Edward Snowden film

SNOWDEN Review: This Is Why We Need Journalism

Monday, September 19, 2016 Rob Samuelson

America needs journalists. Journalists need resources to do their jobs well. Snowden, the latest film from Oliver Stone (Platoon, Wall Street), unwittingly makes a terrific argument in favor of giving those journalists what they need to tell the world’s important stories -- because sometimes narrative filmmaking just doesn’t cut it, particularly when they don't have historical perspective.

The story of Edward Snowden, the National Security Agency contractor who leaked hundreds of thousands of documents in 2013 that described the scope of the federal government’s surveillance of its own (innocent) citizens, is massive. It is dense. It is complex. Crucially, it is ongoing, a stark contrast to 2012’s Zero Dark Thirty, another look at recent American political history that one can reasonably guess was an influence on this film. Oliver Stone’s dramatized version of Snowden’s unsettled situation is not equipped to handle these angles. When it tries, it does so clumsily.

Snowden’s crimes are myriad -- regardless of your thoughts on whether his actions were moral, he broke numerous laws -- and they require a great deal of reading, contextualizing, and consultation with security experts across the political spectrum to understand. A timeline, like the one provided by the Guardian about Snowden’s summer 2013 activities and the same newspaper’s longer discussion of the leaks themselves, is necessary to make sense of the terms like PRISM and metadata and how they affect American and international citizens alike.

These details were profiled in Laura Poitras’s essential 2014 documentary on Snowden, Citizenfour. She, then-Guardian journalist Glenn Greenwald (now of The Intercept website), and Greenwald’s Guardian colleague Ewen MacAskill spent a week with Snowden in a Hong Kong hotel while they worked on the stories that would make Snowden an internationally known figure and fugitive. Stone dramatizes many of Citizenfour’s finest moments, but Snowden loses the immediacy of Poitras’s (played in Snowden by Melissa Leo) documentary. Snowden tries to recreate the sense of profound (and profoundly disturbing) discovery that accompanied the journalists’ reactions in Citizenfour, but it can’t. As a feature film, it cannot adhere to the “first draft of history” cliche you learn about in journalism school. It is too slow to react to ongoing stories.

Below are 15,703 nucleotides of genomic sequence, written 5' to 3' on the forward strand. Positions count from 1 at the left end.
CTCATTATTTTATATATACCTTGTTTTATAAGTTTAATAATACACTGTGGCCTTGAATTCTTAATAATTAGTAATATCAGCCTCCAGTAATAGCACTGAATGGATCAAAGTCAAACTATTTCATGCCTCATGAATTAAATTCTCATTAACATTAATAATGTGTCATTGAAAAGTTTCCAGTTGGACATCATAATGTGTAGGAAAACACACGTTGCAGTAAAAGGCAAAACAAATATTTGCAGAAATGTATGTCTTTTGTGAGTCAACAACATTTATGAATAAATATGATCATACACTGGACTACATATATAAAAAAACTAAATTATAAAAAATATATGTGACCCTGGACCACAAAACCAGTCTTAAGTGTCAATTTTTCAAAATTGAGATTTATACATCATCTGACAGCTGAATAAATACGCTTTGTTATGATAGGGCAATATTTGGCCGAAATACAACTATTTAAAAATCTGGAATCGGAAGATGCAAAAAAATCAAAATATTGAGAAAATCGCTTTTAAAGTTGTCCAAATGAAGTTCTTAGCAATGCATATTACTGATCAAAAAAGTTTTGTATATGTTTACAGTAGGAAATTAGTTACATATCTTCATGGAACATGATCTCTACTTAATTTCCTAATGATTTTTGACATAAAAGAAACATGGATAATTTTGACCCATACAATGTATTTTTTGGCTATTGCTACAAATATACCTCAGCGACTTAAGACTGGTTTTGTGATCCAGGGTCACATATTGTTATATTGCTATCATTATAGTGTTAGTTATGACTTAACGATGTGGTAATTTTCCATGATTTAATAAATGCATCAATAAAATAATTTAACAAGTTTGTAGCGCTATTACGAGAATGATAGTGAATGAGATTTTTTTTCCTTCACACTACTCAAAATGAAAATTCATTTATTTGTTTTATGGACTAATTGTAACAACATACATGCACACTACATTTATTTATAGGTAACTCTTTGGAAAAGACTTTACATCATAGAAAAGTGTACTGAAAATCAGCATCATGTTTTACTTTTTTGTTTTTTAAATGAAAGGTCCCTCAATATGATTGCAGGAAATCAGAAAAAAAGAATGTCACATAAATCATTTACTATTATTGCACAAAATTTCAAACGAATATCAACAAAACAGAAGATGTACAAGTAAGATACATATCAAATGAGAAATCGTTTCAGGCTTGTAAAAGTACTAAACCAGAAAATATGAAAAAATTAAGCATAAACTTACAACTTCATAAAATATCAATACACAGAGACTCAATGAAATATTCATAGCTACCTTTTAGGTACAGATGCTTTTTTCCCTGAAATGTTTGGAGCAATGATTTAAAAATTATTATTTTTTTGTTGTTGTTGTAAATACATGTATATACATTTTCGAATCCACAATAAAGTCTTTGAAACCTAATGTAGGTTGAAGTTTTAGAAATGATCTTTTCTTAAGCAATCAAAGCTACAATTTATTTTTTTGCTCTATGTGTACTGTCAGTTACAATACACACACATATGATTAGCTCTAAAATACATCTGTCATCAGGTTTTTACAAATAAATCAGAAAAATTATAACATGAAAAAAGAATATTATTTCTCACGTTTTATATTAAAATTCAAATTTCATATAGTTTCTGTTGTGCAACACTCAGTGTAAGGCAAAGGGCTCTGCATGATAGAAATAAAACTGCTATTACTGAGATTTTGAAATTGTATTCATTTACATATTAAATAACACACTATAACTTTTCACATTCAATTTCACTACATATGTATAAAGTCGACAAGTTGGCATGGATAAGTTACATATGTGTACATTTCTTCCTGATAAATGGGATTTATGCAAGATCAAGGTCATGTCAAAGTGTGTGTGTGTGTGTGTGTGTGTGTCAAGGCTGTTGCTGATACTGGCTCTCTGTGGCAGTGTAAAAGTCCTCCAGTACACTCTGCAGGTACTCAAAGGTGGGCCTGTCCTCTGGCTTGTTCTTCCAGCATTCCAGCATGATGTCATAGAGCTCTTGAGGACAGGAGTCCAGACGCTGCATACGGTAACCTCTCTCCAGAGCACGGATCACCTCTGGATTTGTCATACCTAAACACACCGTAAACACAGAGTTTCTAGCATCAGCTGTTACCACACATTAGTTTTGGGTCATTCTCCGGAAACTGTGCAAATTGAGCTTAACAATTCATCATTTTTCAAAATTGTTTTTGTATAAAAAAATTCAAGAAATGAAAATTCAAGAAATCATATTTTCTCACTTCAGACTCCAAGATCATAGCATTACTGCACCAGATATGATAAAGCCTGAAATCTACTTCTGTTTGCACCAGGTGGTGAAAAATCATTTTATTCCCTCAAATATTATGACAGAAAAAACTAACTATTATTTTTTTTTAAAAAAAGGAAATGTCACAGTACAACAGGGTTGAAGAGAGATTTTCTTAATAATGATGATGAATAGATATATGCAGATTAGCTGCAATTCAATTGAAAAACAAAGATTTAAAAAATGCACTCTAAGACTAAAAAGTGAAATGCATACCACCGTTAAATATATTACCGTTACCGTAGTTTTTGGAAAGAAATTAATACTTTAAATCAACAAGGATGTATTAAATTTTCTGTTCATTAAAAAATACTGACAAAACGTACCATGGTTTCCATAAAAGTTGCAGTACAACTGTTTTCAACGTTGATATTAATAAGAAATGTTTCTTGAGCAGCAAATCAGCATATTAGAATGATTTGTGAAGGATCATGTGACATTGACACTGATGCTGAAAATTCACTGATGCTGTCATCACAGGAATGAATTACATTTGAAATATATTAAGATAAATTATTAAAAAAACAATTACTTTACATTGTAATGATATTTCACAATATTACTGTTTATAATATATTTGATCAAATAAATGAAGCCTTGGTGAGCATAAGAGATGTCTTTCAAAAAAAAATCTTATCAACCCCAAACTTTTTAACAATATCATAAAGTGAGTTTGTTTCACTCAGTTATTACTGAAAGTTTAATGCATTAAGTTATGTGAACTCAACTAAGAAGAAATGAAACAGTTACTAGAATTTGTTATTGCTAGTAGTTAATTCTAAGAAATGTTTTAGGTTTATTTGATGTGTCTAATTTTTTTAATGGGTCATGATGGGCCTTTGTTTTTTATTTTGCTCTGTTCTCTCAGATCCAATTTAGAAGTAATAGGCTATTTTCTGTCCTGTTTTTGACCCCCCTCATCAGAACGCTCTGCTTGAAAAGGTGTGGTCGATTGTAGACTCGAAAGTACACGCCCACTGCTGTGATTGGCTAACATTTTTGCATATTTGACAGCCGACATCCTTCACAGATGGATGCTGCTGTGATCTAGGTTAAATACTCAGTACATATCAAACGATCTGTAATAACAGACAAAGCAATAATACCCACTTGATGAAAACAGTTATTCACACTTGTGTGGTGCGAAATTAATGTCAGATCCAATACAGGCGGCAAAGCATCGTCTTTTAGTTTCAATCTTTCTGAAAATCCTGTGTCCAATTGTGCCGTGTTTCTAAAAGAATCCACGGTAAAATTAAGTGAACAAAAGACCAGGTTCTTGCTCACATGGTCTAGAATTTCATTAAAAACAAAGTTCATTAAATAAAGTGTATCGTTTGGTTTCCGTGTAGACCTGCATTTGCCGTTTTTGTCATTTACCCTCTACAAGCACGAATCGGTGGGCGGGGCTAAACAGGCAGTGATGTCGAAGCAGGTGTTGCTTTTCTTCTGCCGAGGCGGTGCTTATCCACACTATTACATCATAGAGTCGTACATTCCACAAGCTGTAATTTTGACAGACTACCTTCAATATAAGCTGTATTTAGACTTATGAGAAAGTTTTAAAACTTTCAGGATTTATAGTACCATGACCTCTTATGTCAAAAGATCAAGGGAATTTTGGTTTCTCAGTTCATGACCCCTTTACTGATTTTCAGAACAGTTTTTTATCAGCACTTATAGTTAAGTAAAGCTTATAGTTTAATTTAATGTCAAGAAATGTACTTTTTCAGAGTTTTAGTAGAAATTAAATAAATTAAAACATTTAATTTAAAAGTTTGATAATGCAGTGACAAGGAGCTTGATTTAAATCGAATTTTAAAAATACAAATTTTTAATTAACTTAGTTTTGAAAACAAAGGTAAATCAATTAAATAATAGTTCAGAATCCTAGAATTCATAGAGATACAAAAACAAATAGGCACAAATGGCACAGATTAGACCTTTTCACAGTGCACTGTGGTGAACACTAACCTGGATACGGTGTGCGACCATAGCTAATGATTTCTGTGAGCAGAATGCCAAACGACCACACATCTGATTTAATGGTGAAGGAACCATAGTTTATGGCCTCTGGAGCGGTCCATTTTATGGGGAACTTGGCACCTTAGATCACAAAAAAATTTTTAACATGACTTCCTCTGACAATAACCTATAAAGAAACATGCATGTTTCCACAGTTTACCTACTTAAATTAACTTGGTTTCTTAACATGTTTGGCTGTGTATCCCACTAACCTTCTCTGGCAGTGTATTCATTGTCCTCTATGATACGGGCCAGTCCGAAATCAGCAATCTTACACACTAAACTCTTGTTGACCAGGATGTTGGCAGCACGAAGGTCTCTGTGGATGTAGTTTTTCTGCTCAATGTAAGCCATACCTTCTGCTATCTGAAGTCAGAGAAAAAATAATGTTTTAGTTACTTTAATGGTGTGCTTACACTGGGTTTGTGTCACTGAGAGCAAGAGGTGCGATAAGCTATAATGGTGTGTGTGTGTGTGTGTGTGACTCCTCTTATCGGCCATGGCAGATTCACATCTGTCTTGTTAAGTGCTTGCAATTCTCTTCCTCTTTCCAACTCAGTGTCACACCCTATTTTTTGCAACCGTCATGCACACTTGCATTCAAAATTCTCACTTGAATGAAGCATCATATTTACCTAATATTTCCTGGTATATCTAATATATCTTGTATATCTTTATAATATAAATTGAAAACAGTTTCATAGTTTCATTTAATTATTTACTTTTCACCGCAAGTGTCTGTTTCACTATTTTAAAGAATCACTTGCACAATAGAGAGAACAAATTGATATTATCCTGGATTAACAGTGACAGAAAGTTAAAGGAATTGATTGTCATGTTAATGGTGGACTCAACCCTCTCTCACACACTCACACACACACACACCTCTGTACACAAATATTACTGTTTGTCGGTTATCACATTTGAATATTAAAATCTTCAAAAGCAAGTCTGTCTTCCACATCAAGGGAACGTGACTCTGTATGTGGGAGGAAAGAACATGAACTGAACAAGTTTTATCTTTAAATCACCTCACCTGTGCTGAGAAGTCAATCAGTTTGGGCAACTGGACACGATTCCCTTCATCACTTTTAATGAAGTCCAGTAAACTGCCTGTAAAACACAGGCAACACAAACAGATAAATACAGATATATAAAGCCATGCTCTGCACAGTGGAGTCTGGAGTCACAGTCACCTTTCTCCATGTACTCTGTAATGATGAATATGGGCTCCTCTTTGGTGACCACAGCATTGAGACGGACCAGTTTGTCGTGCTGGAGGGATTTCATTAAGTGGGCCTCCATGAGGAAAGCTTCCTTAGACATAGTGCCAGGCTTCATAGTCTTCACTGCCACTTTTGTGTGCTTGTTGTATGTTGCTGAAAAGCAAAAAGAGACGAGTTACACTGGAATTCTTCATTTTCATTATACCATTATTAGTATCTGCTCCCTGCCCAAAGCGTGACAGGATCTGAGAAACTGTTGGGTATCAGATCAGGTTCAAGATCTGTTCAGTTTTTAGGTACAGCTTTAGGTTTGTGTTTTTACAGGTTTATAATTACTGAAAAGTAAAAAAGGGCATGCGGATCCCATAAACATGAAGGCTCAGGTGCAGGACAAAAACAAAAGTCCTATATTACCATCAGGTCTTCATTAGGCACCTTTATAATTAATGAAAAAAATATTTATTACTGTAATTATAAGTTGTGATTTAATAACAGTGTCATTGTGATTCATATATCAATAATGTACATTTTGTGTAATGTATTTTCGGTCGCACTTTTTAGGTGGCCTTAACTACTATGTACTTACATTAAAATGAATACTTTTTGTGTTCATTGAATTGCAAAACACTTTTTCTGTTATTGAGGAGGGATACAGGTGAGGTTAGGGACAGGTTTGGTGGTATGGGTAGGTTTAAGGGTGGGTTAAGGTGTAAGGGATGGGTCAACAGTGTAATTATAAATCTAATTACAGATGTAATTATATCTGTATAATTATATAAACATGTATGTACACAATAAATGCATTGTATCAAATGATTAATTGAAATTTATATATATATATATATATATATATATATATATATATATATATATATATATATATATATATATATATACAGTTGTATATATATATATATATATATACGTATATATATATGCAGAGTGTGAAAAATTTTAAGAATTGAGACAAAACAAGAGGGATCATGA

None of this is Snowden’s fault, per sé, because it certainly has a wider reach than a documentary. Most of Snowden’s audience has not seen Citizenfour, so much of these details are new to them. But the feature film’s noble intentions -- to retell chunks of the great documentary’s story for a wider audience -- fails as a dramatic pursuit. Whenever Stone cuts to Poitras, Greenwald (Zachary Quinto of Star Trek Beyond), MacAskill (Tom Wilkinson, Selma), and Snowden in Hong Kong over that tense June 2013 week, it feels a PowerPoint presentation in a drowsy mid-afternoon meeting. It’s just bullet point after bullet point of drab exposition with the occasional nod to the fact that American agents could bust down the door at any moment -- but because most of the film’s audience knows that Snowden remains a wanted man, the sharp edges of that tension is smoothed. Stone understands these limitations and occasionally tries to liven things up for this most visual of mediums with CGI animation showing how one person’s phone contacts can lead government surveillance officers to virtually every other person on the planet. But every time Stone returns to the hotel, it stops cold the more effective storytelling of the rest of the movie.

Outside that hotel room, Stone and company explore Snowden’s life for a decade before he leaked the documents. It jumps around in his personal chronology, from his time as a rather conservative infantryman in the U.S. Army -- he had to leave because of broken legs (or much more minor shin splints, depending on whose story you believe) -- through his disillusionment as a member of the CIA and his inability to remove himself entirely from the intelligence community, which leads to his eventual choice to drop everything to inform the American public about their lack of privacy. At the same time, it follows his fraying relationship with his girlfriend, Lindsay Mills (Shailene Woodley, Divergent), who sticks with him through various career-related relocations (to Switzerland, Japan, and finally Hawaii) and numerous bouts of warranted paranoia.